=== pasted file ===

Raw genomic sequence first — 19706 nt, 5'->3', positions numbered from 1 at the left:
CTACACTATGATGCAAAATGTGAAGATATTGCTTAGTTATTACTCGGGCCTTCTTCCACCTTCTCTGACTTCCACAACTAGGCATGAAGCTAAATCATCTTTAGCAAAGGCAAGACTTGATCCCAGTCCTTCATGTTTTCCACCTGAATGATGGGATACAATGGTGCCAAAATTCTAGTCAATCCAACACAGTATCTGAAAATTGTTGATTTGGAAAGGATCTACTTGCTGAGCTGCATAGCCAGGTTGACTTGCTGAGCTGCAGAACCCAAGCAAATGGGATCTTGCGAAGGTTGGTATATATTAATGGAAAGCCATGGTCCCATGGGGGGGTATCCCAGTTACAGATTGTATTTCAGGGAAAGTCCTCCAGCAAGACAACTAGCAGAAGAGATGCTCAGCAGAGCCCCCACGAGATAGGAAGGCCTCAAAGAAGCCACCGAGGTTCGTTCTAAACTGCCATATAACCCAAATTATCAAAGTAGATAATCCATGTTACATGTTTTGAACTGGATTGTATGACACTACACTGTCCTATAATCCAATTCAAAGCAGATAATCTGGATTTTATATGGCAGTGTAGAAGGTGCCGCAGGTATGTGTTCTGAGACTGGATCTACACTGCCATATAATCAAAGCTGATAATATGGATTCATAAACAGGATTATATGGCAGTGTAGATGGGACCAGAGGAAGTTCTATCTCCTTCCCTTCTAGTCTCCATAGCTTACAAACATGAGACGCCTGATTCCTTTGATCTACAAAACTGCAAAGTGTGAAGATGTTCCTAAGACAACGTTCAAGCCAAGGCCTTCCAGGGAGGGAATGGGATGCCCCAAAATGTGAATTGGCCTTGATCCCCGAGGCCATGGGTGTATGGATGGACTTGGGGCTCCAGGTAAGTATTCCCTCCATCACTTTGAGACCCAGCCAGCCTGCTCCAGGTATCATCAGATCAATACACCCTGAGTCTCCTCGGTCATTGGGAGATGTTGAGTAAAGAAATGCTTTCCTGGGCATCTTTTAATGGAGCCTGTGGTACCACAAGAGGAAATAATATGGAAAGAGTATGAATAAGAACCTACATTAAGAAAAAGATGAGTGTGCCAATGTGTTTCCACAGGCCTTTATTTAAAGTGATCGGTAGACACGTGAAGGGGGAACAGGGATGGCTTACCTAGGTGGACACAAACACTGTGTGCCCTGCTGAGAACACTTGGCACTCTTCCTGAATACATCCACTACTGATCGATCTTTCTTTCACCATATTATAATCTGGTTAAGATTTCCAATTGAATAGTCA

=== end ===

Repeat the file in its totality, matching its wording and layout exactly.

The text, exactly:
Raw genomic sequence first — 19706 nt, 5'->3', positions numbered from 1 at the left:
CTACACTATGATGCAAAATGTGAAGATATTGCTTAGTTATTACTCGGGCCTTCTTCCACCTTCTCTGACTTCCACAACTAGGCATGAAGCTAAATCATCTTTAGCAAAGGCAAGACTTGATCCCAGTCCTTCATGTTTTCCACCTGAATGATGGGATACAATGGTGCCAAAATTCTAGTCAATCCAACACAGTATCTGAAAATTGTTGATTTGGAAAGGATCTACTTGCTGAGCTGCATAGCCAGGTTGACTTGCTGAGCTGCAGAACCCAAGCAAATGGGATCTTGCGAAGGTTGGTATATATTAATGGAAAGCCATGGTCCCATGGGGGGGTATCCCAGTTACAGATTGTATTTCAGGGAAAGTCCTCCAGCAAGACAACTAGCAGAAGAGATGCTCAGCAGAGCCCCCACGAGATAGGAAGGCCTCAAAGAAGCCACCGAGGTTCGTTCTAAACTGCCATATAACCCAAATTATCAAAGTAGATAATCCATGTTACATGTTTTGAACTGGATTGTATGACACTACACTGTCCTATAATCCAATTCAAAGCAGATAATCTGGATTTTATATGGCAGTGTAGAAGGTGCCGCAGGTATGTGTTCTGAGACTGGATCTACACTGCCATATAATCAAAGCTGATAATATGGATTCATAAACAGGATTATATGGCAGTGTAGATGGGACCAGAGGAAGTTCTATCTCCTTCCCTTCTAGTCTCCATAGCTTACAAACATGAGACGCCTGATTCCTTTGATCTACAAAACTGCAAAGTGTGAAGATGTTCCTAAGACAACGTTCAAGCCAAGGCCTTCCAGGGAGGGAATGGGATGCCCCAAAATGTGAATTGGCCTTGATCCCCGAGGCCATGGGTGTATGGATGGACTTGGGGCTCCAGGTAAGTATTCCCTCCATCACTTTGAGACCCAGCCAGCCTGCTCCAGGTATCATCAGATCAATACACCCTGAGTCTCCTCGGTCATTGGGAGATGTTGAGTAAAGAAATGCTTTCCTGGGCATCTTTTAATGGAGCCTGTGGTACCACAAGAGGAAATAATATGGAAAGAGTATGAATAAGAACCTACATTAAGAAAAAGATGAGTGTGCCAATGTGTTTCCACAGGCCTTTATTTAAAGTGATCGGTAGACACGTGAAGGGGGAACAGGGATGGCTTACCTAGGTGGACACAAACACTGTGTGCCCTGCTGAGAACACTTGGCACTCTTCCTGAATACATCCACTACTGATCGATCTTTCTTTCACCATATTATAATCTGGTTAAGATTTCCAATTGAATAGTCA